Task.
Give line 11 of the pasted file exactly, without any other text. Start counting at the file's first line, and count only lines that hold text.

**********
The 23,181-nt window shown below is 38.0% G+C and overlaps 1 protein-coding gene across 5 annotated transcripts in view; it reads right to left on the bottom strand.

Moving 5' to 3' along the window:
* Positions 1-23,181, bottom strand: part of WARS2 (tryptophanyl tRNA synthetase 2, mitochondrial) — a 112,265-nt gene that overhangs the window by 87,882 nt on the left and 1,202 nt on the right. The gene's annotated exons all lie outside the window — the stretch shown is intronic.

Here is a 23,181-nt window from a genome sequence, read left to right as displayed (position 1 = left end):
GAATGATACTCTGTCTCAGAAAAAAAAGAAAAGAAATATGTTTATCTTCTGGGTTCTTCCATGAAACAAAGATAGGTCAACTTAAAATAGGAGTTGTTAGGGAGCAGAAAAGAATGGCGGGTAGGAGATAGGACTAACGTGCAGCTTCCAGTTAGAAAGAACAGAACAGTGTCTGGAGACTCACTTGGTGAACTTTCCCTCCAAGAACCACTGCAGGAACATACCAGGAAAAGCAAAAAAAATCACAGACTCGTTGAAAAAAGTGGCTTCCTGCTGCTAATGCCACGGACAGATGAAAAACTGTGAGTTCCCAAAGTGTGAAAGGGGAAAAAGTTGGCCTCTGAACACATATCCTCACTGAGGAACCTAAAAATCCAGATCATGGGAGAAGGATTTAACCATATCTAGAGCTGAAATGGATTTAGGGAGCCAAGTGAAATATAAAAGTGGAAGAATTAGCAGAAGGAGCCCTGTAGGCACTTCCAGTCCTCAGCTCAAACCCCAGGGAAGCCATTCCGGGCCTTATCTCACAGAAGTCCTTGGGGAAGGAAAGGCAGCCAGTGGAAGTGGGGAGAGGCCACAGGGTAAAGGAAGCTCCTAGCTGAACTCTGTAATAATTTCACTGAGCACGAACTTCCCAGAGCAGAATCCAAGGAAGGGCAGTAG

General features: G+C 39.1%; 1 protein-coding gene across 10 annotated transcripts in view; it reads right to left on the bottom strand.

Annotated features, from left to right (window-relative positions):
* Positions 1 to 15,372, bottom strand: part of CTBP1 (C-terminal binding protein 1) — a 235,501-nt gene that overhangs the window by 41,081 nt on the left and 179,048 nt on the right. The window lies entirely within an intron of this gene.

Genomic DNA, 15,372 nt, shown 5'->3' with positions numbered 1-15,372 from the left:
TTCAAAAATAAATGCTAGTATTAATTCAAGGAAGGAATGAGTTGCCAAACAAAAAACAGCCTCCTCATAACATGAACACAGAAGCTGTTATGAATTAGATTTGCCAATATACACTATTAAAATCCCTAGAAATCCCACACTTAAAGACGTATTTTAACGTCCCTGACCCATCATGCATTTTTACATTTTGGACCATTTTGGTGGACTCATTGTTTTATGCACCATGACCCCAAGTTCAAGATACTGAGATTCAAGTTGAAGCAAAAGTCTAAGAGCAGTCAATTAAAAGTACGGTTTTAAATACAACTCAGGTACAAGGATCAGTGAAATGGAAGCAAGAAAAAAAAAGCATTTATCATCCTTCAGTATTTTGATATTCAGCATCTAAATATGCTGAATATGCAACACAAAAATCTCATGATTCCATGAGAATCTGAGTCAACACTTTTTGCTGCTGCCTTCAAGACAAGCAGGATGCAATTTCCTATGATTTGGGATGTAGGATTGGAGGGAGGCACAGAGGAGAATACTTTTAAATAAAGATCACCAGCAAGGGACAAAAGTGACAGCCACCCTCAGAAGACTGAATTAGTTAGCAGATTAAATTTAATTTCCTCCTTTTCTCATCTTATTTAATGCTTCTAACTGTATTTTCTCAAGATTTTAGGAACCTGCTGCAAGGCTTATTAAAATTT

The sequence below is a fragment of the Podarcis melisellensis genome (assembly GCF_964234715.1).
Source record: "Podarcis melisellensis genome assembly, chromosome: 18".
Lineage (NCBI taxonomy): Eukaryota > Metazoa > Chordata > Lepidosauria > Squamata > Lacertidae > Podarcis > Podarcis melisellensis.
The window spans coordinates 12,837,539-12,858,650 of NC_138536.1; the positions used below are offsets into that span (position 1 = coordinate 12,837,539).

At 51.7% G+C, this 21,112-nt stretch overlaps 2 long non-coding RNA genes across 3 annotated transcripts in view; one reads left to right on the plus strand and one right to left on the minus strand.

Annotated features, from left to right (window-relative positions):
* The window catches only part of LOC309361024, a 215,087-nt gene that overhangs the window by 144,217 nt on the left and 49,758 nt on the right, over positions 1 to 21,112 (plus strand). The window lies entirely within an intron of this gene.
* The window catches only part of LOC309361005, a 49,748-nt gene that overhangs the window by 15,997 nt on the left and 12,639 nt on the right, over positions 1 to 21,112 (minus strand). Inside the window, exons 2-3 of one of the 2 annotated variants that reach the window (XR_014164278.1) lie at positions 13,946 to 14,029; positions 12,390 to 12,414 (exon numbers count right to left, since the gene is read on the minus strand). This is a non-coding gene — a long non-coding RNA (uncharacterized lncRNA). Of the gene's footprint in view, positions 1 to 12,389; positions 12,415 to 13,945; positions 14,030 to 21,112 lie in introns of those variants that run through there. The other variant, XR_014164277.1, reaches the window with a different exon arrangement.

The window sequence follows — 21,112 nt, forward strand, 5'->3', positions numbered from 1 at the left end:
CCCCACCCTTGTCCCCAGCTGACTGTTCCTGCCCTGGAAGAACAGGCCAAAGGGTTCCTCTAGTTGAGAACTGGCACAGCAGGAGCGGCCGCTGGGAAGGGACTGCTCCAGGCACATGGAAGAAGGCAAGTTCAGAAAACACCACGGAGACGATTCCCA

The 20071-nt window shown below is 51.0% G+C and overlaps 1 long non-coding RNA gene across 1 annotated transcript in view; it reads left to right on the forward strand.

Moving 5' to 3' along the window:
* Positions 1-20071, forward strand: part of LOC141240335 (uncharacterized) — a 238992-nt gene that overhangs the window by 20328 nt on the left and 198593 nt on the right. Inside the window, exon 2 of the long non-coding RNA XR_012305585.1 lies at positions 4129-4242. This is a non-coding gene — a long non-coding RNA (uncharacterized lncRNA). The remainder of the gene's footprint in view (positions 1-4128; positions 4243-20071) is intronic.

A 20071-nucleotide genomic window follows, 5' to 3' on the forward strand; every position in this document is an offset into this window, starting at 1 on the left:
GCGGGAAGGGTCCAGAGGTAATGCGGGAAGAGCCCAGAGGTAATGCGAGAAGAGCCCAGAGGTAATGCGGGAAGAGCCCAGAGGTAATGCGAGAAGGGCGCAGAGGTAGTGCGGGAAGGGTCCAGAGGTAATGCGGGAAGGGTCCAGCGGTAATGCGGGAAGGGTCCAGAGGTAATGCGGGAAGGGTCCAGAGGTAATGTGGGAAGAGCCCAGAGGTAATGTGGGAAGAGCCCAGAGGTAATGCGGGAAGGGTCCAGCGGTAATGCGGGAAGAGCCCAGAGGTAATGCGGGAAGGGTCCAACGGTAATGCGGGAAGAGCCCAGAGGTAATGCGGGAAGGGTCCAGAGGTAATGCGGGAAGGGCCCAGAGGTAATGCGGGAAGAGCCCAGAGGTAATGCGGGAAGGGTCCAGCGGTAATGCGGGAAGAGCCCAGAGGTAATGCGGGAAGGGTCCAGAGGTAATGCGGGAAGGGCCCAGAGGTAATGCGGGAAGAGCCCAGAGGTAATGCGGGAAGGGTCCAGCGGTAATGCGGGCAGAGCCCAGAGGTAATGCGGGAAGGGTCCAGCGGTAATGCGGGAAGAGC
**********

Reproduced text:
The sequence below is a fragment of the Podarcis melisellensis genome (assembly GCF_964234715.1).